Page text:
Cleopas begins to share with disguised Jesus about Jesus, ironic, isn't it? He tells Jesus about how Jesus of Nazareth was a mighty prophet of God before the people. He then places the blame for the crucifixion on the religious leaders. I can almost imagine, though this is not in the text, that there was a deep sigh in the lungs of Cleopas before he finished his answer to Jesus. In verse 21, he concludes his last thoughts on Jesus' trial, death, and the missing body from the tomb. He says, "But we had hoped that he was the one to redeem Israel. Yes, and besides all this, it is now the third day since these things happened. Moreover, some women of our company amazed us. They were at the tomb early in the morning, and when they did not find his body, they came back saying that they had even seen a vision of angels, who said that he was alive. Some of those who were with us went to the tomb and found it just as the women had said, but him they did not see."

The tone of Cleopas was a mixture of profound loss, anger, and confusion. He had hoped, like many in Israel, that Jesus was the coming Messiah who would redeem Israel. In most people's minds, the death of Jesus meant the end of redemption, at least for their generation. However, it must be noted that many in Jerusalem believe the Messiah would be a combination of a political and religious deliverer. Jesus did not come to eradicate the Roman government. He did come to conquer sin and its death grip on humanity. Cleopas was also confused because of the ending of the story of Jesus. He recalls the report of the women of Galilee, as recorded in Luke 24:1-12, that Jesus was not in the tomb and that two angels told the women he rose from the dead as he said he would do. Two of the Apostles even corroborated half of their story, the tomb was empty, but they did not see the angels. The conclusion of the two men on the road to Emmaus is summarized in the last six words of verse 24, "...but him they did not see." In other words, because they did not see Jesus, he is dead, and the body was stolen or taken in some other terrible way.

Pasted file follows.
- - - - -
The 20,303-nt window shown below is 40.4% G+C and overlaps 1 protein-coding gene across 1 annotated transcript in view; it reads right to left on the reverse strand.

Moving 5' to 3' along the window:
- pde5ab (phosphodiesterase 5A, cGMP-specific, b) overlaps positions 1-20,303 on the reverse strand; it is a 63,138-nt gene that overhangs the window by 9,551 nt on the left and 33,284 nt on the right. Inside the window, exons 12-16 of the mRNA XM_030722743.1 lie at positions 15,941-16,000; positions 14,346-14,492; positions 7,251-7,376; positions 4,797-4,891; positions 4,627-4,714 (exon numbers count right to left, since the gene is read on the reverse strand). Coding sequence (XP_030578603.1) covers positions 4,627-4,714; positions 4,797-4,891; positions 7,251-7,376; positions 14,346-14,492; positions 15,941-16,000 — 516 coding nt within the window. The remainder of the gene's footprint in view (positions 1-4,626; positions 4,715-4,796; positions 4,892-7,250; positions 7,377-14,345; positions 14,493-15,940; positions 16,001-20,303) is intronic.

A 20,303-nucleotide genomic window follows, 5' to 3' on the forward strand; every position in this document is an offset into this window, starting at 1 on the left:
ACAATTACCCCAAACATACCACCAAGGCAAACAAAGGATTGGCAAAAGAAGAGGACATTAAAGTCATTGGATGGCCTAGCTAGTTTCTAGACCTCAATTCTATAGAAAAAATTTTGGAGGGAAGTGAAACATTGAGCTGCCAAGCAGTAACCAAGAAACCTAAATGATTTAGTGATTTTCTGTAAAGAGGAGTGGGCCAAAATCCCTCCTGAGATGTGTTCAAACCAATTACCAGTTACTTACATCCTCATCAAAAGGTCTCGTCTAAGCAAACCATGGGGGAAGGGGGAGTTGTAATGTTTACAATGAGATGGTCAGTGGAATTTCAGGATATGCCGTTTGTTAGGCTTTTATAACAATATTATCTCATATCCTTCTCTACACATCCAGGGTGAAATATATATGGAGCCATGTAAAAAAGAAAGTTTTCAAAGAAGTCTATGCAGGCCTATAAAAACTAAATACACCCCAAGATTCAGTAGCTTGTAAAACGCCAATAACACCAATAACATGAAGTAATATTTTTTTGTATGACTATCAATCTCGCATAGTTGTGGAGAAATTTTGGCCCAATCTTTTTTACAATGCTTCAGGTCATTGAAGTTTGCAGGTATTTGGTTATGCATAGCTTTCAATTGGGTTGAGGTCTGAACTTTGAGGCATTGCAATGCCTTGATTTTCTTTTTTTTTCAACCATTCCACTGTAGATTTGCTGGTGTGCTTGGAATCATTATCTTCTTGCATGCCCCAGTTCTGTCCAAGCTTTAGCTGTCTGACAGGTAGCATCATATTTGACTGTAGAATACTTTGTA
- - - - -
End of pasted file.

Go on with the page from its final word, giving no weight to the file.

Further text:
In this first part of the story of the Road to Emmaus, there is much to reflect upon. First, we must acknowledge that the journey to Jesus begins with many questions and much despair. We sense that there is something we are missing. Even when we start to get answers and begin to understand the truth, we often push back and away from the gift of life. Second, the person and work of Jesus are sometimes concealed to those who are seeking him at first. Salvation is a progressive journey. There is a point of saving faith, transformation, and growth in the Spirit. However, we must also acknowledge that the journey to saving faith is fraught with doubt, confusion, anger, and so many questions. Jesus is patient with us and gently guides us along our Emmaus Road experience. I can still remember when he began to speak to my heart as a boy. I did not recognize it as my crucified Savior and Risen Lord. He kept knocking on my heart's door, and eventually, I saw him and opened my soul to his saving work. My life has never been the same!